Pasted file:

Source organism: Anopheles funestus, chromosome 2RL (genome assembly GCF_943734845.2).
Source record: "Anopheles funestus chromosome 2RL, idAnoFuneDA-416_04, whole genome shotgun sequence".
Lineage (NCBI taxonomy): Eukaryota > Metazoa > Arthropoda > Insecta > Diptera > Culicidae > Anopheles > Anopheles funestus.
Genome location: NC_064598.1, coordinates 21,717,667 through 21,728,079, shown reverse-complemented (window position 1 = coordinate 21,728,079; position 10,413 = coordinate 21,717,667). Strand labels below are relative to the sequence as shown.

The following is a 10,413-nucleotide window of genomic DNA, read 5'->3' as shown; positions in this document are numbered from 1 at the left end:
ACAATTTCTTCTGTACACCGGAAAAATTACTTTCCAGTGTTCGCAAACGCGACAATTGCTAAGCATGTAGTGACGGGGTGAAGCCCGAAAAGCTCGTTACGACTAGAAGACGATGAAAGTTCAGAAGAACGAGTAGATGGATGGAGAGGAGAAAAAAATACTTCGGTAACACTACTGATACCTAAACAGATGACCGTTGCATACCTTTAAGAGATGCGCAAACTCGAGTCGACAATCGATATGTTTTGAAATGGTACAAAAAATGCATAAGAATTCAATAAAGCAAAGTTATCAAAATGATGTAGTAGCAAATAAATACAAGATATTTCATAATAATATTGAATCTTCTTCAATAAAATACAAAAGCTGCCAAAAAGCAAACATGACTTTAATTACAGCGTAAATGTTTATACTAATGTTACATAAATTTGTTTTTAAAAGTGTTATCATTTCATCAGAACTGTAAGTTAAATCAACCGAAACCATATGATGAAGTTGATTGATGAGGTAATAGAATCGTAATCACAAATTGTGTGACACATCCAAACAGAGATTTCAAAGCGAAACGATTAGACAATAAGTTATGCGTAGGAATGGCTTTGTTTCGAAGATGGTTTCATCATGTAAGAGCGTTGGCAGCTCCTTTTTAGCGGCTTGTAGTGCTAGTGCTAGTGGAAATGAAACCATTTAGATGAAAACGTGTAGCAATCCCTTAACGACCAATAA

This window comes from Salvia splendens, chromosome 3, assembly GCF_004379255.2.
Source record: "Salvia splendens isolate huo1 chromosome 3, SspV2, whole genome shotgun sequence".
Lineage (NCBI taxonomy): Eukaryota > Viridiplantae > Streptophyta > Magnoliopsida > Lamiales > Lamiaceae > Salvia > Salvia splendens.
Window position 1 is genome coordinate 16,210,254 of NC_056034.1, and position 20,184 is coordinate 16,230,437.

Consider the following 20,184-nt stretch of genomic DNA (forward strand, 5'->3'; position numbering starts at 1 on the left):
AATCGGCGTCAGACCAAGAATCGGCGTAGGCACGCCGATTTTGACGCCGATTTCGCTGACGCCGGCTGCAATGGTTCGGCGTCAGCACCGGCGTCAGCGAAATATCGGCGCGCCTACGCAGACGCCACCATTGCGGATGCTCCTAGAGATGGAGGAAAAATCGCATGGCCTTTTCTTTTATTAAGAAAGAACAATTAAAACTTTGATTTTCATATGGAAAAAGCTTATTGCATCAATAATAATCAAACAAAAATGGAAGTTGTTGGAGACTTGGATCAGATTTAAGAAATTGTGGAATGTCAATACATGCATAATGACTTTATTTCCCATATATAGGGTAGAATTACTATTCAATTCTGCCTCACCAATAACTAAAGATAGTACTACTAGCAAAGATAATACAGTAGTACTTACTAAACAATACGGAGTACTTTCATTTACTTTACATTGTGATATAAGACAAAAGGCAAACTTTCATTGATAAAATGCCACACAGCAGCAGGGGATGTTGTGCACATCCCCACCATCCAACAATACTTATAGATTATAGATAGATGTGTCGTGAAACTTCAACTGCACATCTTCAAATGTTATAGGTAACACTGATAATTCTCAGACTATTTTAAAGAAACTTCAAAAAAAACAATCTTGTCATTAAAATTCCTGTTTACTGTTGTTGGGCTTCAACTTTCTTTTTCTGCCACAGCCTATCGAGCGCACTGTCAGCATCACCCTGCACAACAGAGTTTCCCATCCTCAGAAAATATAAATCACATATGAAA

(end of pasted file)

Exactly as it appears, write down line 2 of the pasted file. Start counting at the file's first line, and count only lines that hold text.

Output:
Source record: "Anopheles funestus chromosome 2RL, idAnoFuneDA-416_04, whole genome shotgun sequence".